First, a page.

Scratch a fourth grade English teacher and you'll find someone obsessed with grammar. (Actually, scratch an English teacher and you'll get sent to in-school suspension. They don't like being scratched any more than the rest of us.)
In The Devil's Dictionary, Ambrose Bierce's 19th Century retort to his own fourth grade English teacher, Ambrose defines grammar this way: "n. A system of pitfalls thoughtfully prepared for the feet of the self-made man, along the path by which he advances to distinction."
He isn't far from the truth, particularly with that "system of pitfalls" crack. How many of us have looked at a term paper bleeding red ink and wondered what in the world a "dangling modifier" actually was, or wanted to know who came up with the rule that we should use active rather than passive verbs unless we're writing love poems to that pretty red head sitting two rows up. (A love poem is precisely where I want to be active.) And who in the world said "hopefully" can't mean "I hope," since that's the way everyone in the world other than whoever made that rule actually uses it?
Of course, those staunch defenders of the rules for rules sake, Strunk and White would have looked askance at Bierce's definition, particularly since he defies their first rule, "Be brief." (The one thing we can be thankful to Strunk and White for is that they followed their own rules. Their book is blissfully short if not blissful.)
So, if we are to follow Strunk and White's rule about brevity, we might paraphrase Bierce with the following: "They're trying to make us feel stupid."
Perhaps the most unnecessary rules in Strunk and White are the rules about not mixing up homonyms, homophones, homographs. Don't worry about which is which. Just don't get them mixed up with homophobe. The homophone that got me the most mixed up in fourth grade English was "they're, there, and their." They sound the same but mean something different, though no one can tell us why. I lit on the solution of always using "there," figuring I'd be right a third of the time. As I might have expected, that didn't get me any farther than always guessing F on a true/false test, hoping I'd at least get 50 percent right.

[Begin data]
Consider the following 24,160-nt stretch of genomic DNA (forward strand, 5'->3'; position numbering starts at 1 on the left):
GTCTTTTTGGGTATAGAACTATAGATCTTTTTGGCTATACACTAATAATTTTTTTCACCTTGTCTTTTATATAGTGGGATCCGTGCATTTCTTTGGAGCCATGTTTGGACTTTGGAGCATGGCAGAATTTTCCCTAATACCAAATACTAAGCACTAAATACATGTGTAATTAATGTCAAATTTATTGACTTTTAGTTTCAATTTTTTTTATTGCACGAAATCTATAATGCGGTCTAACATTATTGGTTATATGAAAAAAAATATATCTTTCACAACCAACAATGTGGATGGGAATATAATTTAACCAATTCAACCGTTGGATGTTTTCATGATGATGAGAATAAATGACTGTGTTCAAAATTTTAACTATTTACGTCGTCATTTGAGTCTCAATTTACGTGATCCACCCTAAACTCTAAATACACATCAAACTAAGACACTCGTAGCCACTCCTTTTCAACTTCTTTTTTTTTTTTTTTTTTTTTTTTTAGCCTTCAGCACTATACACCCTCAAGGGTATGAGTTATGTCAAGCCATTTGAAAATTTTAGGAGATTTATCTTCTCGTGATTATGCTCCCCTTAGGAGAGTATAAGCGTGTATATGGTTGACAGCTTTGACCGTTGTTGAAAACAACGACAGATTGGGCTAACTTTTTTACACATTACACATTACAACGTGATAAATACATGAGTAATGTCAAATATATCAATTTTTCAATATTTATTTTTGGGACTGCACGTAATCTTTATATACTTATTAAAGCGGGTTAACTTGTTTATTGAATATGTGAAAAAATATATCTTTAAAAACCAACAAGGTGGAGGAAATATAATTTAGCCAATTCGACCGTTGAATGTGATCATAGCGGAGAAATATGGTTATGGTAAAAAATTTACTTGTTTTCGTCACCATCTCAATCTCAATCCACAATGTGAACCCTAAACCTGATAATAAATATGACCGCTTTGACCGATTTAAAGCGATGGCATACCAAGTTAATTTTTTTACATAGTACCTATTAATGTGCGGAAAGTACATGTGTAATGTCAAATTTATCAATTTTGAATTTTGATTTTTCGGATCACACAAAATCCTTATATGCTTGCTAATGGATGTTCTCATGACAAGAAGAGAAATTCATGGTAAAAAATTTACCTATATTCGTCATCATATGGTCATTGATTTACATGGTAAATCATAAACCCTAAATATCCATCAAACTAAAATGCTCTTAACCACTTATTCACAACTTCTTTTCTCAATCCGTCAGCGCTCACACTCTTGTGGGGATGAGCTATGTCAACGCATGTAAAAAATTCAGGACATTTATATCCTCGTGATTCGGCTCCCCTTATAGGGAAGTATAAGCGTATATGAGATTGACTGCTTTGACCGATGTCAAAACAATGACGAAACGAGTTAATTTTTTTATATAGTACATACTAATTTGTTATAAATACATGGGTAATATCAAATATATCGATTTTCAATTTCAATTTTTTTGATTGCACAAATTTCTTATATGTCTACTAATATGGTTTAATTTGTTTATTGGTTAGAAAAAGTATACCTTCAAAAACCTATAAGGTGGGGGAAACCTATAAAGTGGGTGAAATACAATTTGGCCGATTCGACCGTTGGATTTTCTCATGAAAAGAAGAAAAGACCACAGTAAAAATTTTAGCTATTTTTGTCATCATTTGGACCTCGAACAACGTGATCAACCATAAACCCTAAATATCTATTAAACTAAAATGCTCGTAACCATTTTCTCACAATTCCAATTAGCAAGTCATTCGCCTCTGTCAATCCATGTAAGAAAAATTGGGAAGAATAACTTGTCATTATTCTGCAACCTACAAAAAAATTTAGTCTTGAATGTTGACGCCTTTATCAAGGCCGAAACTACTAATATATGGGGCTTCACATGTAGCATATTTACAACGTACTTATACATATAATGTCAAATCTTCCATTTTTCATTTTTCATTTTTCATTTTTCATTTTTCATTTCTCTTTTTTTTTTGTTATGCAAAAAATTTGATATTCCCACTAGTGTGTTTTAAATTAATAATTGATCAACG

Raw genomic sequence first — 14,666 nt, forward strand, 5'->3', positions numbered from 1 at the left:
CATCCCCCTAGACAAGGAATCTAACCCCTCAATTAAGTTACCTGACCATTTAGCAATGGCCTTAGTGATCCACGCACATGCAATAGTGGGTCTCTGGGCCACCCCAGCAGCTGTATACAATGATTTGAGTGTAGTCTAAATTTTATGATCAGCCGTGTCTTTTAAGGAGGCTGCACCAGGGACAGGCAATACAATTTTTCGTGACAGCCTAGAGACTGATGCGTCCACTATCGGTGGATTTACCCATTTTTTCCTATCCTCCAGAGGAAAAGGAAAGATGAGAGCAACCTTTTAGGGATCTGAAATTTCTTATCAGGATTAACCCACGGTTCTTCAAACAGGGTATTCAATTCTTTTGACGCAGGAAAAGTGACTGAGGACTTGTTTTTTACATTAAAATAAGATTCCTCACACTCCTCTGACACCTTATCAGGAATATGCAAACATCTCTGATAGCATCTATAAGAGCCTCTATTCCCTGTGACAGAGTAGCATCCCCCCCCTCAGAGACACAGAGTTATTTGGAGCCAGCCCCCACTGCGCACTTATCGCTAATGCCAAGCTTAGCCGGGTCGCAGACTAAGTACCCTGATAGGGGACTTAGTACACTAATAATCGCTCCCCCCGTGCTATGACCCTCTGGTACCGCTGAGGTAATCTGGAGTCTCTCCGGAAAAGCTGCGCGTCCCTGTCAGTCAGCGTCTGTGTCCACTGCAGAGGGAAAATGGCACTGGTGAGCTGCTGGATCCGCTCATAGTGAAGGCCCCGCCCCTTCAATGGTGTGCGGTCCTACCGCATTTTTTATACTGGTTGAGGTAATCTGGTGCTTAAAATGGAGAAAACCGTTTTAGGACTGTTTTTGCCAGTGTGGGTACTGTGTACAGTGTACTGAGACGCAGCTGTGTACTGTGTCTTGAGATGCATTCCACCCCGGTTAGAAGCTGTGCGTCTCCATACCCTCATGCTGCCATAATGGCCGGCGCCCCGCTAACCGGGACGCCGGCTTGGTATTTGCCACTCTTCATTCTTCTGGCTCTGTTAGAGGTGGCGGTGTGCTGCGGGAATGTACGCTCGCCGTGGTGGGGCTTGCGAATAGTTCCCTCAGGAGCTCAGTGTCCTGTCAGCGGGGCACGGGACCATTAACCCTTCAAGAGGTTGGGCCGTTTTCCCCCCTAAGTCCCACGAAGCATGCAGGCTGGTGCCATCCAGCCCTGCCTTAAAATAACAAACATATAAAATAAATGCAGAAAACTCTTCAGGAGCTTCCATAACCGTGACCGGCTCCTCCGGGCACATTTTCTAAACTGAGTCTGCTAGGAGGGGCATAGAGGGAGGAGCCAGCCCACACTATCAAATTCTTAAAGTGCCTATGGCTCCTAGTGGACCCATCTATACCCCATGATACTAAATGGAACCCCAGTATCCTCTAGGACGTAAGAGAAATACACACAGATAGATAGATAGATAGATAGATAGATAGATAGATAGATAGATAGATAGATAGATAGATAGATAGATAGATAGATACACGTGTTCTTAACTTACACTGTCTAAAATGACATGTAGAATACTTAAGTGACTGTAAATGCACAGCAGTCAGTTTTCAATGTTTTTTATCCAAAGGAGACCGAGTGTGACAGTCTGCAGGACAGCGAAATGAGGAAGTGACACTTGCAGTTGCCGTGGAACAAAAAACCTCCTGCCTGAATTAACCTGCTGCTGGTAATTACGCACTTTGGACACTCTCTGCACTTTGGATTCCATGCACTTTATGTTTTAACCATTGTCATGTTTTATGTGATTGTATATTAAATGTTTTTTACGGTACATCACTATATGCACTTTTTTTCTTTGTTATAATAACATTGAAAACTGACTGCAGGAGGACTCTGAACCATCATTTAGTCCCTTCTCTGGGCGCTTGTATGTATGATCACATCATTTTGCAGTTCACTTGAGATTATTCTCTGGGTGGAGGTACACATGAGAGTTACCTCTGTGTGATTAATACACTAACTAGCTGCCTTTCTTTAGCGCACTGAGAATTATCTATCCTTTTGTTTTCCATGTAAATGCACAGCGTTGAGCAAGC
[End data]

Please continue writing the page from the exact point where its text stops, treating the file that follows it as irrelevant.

Grammarians (a fancy name for fourth grade English teachers) might be gentler with the rest of us if they realized how much fun we can actually have with homophones. For instance, take the one homophone that shares four words. All four words can actually be used in a sentence together: The word wright did not trust himself to write right unless he went through his daily rite of checking Strunk and White. I wonder what my fourth grade English teacher would make of that?
For some reason, Strunk and White are concerned that we might mix up the word "affect" and "effect." There are many more words that I would be more concerned about mixing up. Emaciated and emancipated; prostrate and prostate; public and pubic; subscription and prescription; cavalry and Calvary. Any one of these is potentially more embarrassing if used incorrectly in public. (Some are embarrassing if used in public at all.)
My favorite mixed up words, though, are cosmology, the study of the universe, and cosmetology, the study of hair, or the cutting of hair. And you don't want to get entomology, the study of words, mixed up with etymology, the study of bugs. You don't want to get these mixed up.
Those at the other side of the word war, who sat at the back of class and probably had more in common with Bierce than with their fourth grade English teacher, call themselves punsters. For them homophones et al are a source of joy rather than a magnet for red ink. Use a homophone in their presence and they won't correct you-like a magician, they'll do tricks with it to their delight if not yours. (The unfortunate problem about puns is that they tend to tickle the punster's funny bone, but no one else's.
Here's an example from Pun-of-the-Day: "I wondered why the baseball was getting bigger. Then it hit me." You start to understand why fourth grade English teachers slowly lose their sense of humor and take it out on the rest of us.